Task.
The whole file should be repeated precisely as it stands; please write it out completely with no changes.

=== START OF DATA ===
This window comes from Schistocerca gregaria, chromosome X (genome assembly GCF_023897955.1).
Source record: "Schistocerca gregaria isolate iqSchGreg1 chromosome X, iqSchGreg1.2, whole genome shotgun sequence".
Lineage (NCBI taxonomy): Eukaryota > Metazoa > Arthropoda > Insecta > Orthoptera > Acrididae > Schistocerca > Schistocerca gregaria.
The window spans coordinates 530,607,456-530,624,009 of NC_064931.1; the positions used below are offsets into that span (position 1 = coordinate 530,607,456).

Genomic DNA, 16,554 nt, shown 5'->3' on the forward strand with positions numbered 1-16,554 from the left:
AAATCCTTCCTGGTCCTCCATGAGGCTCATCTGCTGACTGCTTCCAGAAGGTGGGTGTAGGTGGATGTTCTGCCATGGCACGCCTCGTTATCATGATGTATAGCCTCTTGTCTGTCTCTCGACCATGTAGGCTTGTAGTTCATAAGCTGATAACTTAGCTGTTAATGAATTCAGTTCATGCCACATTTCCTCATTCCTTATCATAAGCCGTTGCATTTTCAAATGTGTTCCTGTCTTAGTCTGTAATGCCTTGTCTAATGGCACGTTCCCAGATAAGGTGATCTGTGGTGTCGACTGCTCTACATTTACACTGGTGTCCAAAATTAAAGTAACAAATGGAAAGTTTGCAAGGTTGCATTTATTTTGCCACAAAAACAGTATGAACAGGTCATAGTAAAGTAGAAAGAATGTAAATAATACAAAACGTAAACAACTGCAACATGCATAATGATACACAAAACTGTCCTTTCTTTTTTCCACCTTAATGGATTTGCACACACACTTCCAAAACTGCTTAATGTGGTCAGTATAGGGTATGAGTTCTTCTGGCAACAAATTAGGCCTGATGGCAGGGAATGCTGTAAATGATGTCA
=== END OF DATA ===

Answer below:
This window comes from Schistocerca gregaria, chromosome X (genome assembly GCF_023897955.1).
Source record: "Schistocerca gregaria isolate iqSchGreg1 chromosome X, iqSchGreg1.2, whole genome shotgun sequence".
Lineage (NCBI taxonomy): Eukaryota > Metazoa > Arthropoda > Insecta > Orthoptera > Acrididae > Schistocerca > Schistocerca gregaria.
The window spans coordinates 530,607,456-530,624,009 of NC_064931.1; the positions used below are offsets into that span (position 1 = coordinate 530,607,456).

Genomic DNA, 16,554 nt, shown 5'->3' on the forward strand with positions numbered 1-16,554 from the left:
AAATCCTTCCTGGTCCTCCATGAGGCTCATCTGCTGACTGCTTCCAGAAGGTGGGTGTAGGTGGATGTTCTGCCATGGCACGCCTCGTTATCATGATGTATAGCCTCTTGTCTGTCTCTCGACCATGTAGGCTTGTAGTTCATAAGCTGATAACTTAGCTGTTAATGAATTCAGTTCATGCCACATTTCCTCATTCCTTATCATAAGCCGTTGCATTTTCAAATGTGTTCCTGTCTTAGTCTGTAATGCCTTGTCTAATGGCACGTTCCCAGATAAGGTGATCTGTGGTGTCGACTGCTCTACATTTACACTGGTGTCCAAAATTAAAGTAACAAATGGAAAGTTTGCAAGGTTGCATTTATTTTGCCACAAAAACAGTATGAACAGGTCATAGTAAAGTAGAAAGAATGTAAATAATACAAAACGTAAACAACTGCAACATGCATAATGATACACAAAACTGTCCTTTCTTTTTTCCACCTTAATGGATTTGCACACACACTTCCAAAACTGCTTAATGTGGTCAGTATAGGGTATGAGTTCTTCTGGCAACAAATTAGGCCTGATGGCAGGGAATGCTGTAAATGATGTCA